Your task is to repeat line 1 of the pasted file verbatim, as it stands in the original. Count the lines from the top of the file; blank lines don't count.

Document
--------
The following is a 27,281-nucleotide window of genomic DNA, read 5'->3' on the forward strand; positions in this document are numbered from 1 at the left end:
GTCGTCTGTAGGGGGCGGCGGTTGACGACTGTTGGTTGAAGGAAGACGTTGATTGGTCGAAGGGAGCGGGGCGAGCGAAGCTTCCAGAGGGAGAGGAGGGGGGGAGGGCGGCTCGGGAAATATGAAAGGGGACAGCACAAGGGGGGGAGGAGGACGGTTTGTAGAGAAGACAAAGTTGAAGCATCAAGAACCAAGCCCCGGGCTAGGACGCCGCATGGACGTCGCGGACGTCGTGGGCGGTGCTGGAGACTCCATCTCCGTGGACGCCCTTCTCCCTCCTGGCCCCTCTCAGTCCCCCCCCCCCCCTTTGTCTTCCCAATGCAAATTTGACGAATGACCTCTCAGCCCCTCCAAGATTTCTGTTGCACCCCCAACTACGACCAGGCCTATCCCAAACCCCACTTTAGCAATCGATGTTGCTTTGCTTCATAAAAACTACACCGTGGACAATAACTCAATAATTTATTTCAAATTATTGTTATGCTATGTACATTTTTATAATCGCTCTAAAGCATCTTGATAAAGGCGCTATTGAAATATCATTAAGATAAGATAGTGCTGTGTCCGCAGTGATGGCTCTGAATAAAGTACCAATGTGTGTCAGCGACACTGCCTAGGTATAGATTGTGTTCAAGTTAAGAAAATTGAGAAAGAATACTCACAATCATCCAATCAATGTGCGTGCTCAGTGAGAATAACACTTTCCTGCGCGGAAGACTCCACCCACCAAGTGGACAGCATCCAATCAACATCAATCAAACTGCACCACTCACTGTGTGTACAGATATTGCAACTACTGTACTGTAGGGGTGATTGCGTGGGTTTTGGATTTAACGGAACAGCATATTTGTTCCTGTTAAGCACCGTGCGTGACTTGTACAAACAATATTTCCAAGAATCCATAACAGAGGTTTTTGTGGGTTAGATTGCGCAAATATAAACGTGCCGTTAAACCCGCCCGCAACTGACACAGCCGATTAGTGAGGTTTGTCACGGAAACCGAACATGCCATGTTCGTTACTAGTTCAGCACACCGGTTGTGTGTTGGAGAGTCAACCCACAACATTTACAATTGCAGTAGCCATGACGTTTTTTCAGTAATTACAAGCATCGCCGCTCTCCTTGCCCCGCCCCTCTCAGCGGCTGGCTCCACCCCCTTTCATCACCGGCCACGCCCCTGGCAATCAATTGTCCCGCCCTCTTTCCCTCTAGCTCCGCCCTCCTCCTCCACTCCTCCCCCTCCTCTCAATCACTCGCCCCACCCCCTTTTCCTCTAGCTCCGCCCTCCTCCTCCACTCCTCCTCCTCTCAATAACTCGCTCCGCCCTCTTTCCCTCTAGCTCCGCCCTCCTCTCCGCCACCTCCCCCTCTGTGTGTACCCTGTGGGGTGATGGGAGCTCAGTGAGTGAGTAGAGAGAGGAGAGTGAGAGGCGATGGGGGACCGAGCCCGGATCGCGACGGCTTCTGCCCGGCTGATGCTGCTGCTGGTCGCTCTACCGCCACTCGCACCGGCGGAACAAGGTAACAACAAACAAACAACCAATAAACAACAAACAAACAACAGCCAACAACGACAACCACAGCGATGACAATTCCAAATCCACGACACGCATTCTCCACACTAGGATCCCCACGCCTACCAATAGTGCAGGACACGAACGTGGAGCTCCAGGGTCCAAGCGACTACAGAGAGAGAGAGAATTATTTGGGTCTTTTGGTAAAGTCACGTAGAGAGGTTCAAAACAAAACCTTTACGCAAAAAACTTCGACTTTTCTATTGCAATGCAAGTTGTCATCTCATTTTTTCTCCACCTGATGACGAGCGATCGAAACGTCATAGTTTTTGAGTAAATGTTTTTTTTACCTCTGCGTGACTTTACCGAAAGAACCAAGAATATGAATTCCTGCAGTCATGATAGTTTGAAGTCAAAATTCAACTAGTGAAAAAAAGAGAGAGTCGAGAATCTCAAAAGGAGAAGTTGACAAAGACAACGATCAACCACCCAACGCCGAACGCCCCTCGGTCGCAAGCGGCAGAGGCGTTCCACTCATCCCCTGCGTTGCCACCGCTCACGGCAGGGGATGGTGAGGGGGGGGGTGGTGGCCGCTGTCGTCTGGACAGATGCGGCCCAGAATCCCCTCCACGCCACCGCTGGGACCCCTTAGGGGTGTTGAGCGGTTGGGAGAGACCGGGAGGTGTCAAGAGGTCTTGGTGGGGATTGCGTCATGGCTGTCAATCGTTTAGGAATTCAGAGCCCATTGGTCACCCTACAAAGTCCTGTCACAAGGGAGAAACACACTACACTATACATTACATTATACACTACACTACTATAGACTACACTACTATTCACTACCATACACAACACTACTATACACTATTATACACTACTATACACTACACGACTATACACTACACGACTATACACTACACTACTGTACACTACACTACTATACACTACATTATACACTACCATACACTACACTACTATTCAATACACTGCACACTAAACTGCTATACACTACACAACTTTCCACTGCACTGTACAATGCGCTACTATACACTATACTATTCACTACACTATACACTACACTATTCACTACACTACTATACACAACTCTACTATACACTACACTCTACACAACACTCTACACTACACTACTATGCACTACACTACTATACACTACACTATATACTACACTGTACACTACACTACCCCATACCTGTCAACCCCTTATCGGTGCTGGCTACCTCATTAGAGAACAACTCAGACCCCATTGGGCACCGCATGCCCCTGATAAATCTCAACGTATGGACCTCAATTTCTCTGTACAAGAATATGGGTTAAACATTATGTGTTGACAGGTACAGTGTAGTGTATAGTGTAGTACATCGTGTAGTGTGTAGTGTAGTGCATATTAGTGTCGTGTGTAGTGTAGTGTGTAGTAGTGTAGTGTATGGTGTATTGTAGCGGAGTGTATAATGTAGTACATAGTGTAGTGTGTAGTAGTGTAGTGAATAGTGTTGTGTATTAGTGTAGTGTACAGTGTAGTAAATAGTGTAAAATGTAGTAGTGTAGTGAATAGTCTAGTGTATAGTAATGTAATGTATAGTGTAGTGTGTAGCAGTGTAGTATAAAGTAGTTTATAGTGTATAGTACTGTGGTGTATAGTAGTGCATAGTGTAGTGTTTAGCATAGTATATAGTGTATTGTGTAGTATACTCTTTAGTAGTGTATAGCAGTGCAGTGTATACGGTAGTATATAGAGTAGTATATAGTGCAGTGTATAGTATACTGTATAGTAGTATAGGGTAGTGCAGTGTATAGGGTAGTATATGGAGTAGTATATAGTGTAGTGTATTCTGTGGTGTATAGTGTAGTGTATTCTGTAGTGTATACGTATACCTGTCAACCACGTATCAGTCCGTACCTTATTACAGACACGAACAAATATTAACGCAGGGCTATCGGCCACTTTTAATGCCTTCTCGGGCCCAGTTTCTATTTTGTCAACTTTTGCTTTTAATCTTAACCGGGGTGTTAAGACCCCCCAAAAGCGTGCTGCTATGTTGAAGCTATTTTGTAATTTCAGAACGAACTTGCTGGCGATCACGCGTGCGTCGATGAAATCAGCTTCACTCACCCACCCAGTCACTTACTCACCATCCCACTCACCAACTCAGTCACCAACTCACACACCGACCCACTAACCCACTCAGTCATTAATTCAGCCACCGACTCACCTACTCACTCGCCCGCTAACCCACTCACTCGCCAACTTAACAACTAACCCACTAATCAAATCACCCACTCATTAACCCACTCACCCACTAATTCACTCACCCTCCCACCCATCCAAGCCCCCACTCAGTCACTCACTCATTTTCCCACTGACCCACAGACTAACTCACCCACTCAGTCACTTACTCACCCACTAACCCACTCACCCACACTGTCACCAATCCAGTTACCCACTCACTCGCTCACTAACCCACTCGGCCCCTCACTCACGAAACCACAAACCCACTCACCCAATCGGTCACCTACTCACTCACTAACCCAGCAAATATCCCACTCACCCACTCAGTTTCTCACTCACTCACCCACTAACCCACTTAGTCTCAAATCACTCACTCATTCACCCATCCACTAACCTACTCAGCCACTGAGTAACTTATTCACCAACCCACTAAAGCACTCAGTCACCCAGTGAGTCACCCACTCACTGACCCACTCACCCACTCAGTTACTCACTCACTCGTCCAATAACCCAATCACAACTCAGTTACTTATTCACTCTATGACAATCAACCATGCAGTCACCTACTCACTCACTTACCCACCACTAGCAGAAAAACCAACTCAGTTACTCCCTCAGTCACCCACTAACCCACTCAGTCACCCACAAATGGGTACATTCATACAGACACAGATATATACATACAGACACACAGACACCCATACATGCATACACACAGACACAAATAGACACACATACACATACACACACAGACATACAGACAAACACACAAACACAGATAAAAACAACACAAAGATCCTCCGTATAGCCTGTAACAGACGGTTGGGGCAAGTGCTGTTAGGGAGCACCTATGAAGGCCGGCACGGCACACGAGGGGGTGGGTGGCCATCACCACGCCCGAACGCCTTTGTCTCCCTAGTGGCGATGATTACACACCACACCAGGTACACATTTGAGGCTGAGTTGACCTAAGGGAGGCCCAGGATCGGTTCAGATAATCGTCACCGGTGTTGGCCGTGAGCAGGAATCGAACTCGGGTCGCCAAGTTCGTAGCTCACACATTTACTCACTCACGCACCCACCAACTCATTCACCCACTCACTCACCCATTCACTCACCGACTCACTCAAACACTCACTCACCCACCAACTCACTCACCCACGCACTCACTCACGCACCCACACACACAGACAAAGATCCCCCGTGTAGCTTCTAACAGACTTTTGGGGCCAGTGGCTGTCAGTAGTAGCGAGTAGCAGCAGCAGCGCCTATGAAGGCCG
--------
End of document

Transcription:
The following is a 27,281-nucleotide window of genomic DNA, read 5'->3' on the forward strand; positions in this document are numbered from 1 at the left end: